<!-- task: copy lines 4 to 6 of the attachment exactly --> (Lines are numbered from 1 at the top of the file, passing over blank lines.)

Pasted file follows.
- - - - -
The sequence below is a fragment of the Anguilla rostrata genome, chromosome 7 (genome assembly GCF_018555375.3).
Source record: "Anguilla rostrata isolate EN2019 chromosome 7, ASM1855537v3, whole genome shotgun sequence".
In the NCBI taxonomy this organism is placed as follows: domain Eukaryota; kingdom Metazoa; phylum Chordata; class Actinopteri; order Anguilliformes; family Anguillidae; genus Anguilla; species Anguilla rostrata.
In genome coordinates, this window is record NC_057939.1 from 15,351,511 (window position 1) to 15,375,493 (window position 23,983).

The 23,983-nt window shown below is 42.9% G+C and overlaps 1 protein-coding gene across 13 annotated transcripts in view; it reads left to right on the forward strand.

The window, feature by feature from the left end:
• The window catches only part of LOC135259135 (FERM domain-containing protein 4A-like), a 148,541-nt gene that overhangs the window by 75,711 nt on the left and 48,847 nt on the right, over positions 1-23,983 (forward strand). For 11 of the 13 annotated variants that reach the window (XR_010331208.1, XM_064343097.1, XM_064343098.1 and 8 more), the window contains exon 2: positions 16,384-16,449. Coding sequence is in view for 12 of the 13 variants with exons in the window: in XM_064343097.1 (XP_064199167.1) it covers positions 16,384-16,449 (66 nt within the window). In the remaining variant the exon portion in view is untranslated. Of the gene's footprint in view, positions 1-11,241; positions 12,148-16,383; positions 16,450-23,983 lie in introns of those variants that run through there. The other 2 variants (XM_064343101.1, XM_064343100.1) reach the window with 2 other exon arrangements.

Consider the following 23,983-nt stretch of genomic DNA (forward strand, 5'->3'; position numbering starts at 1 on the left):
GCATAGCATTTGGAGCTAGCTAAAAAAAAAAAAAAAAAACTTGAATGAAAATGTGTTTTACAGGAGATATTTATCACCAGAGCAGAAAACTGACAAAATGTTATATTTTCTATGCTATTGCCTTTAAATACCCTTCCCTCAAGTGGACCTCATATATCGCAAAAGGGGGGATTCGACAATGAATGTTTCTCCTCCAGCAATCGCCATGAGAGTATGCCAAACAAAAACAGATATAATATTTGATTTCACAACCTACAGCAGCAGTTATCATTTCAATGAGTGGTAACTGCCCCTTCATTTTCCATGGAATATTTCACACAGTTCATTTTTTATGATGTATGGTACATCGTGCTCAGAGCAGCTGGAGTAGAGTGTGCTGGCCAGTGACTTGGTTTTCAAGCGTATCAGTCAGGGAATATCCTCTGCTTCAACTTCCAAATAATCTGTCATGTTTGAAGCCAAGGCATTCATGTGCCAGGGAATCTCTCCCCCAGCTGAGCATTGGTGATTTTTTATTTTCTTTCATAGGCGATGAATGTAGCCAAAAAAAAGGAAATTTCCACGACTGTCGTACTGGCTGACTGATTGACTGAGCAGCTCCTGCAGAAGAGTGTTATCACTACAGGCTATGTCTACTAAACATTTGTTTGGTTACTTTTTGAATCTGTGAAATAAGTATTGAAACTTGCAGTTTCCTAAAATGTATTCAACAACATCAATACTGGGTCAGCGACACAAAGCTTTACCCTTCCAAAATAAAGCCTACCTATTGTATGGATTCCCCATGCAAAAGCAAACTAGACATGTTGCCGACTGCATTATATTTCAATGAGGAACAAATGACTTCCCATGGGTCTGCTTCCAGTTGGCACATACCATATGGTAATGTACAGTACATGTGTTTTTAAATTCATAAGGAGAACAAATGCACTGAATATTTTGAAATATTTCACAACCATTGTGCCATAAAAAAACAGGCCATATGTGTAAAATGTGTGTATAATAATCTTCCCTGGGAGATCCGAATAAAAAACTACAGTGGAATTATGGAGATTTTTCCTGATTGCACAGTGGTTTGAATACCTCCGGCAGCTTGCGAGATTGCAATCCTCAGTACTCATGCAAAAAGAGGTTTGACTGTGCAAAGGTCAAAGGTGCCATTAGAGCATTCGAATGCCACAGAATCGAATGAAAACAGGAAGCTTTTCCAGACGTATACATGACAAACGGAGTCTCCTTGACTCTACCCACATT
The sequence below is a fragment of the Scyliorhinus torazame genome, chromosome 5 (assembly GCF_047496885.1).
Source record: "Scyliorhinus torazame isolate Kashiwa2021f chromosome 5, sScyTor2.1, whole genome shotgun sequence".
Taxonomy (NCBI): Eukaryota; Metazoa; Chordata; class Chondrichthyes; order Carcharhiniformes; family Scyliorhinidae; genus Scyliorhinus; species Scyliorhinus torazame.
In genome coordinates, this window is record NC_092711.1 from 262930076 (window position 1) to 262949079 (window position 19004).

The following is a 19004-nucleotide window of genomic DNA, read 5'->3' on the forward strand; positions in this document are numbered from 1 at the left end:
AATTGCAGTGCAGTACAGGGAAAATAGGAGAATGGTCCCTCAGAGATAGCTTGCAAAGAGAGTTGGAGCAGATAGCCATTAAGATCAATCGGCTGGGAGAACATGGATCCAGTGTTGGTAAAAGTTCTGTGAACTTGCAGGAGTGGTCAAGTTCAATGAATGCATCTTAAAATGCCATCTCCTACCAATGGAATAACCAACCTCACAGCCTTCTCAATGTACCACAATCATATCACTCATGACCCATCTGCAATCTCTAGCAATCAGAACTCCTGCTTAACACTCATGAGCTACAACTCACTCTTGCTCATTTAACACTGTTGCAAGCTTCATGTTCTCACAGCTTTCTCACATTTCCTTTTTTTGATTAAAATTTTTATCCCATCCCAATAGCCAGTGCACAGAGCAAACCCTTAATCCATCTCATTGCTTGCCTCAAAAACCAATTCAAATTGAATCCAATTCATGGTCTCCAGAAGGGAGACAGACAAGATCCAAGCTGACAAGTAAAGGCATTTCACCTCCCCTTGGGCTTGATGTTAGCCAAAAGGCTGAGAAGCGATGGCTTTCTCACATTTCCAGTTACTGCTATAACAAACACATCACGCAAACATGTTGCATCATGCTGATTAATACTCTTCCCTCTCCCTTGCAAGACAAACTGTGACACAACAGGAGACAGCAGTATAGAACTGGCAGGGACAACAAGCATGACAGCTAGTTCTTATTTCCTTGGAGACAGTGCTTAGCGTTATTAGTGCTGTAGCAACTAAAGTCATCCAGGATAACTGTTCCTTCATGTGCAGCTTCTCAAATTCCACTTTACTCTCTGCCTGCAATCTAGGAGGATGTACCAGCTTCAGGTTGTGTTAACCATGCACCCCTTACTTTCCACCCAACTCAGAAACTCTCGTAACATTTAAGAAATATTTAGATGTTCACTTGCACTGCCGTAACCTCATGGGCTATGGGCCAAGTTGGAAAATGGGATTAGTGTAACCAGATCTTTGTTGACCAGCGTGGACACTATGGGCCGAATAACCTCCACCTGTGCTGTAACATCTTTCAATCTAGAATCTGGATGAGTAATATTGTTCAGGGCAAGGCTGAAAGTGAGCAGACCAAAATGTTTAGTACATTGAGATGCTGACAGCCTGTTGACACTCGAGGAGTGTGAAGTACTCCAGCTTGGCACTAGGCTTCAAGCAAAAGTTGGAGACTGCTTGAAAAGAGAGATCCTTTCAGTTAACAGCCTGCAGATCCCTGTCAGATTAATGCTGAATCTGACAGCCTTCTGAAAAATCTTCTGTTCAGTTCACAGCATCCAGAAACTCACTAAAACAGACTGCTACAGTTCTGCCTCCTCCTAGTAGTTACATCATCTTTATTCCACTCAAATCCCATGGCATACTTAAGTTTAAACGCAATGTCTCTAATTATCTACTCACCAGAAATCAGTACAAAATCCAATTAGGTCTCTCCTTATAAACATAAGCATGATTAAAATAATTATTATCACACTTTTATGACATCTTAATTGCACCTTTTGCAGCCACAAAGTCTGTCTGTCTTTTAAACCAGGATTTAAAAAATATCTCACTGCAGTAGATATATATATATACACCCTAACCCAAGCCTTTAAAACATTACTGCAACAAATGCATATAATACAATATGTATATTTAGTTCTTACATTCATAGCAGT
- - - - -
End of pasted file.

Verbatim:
In genome coordinates, this window is record NC_057939.1 from 15,351,511 (window position 1) to 15,375,493 (window position 23,983).

The 23,983-nt window shown below is 42.9% G+C and overlaps 1 protein-coding gene across 13 annotated transcripts in view; it reads left to right on the forward strand.

The window, feature by feature from the left end: